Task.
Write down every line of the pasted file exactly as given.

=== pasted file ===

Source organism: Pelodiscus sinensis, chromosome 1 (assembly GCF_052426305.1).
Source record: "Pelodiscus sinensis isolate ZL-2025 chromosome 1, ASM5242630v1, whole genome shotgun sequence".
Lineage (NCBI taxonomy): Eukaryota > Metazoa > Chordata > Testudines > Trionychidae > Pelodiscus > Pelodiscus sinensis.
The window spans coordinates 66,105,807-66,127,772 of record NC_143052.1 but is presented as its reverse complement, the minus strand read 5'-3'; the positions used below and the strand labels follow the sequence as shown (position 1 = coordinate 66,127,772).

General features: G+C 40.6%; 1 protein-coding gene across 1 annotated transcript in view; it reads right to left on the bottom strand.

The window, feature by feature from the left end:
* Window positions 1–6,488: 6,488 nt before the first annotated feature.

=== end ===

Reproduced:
Source organism: Pelodiscus sinensis, chromosome 1 (assembly GCF_052426305.1).
Source record: "Pelodiscus sinensis isolate ZL-2025 chromosome 1, ASM5242630v1, whole genome shotgun sequence".
Lineage (NCBI taxonomy): Eukaryota > Metazoa > Chordata > Testudines > Trionychidae > Pelodiscus > Pelodiscus sinensis.
The window spans coordinates 66,105,807-66,127,772 of record NC_143052.1 but is presented as its reverse complement, the minus strand read 5'-3'; the positions used below and the strand labels follow the sequence as shown (position 1 = coordinate 66,127,772).

General features: G+C 40.6%; 1 protein-coding gene across 1 annotated transcript in view; it reads right to left on the bottom strand.

The window, feature by feature from the left end:
* Window positions 1–6,488: 6,488 nt before the first annotated feature.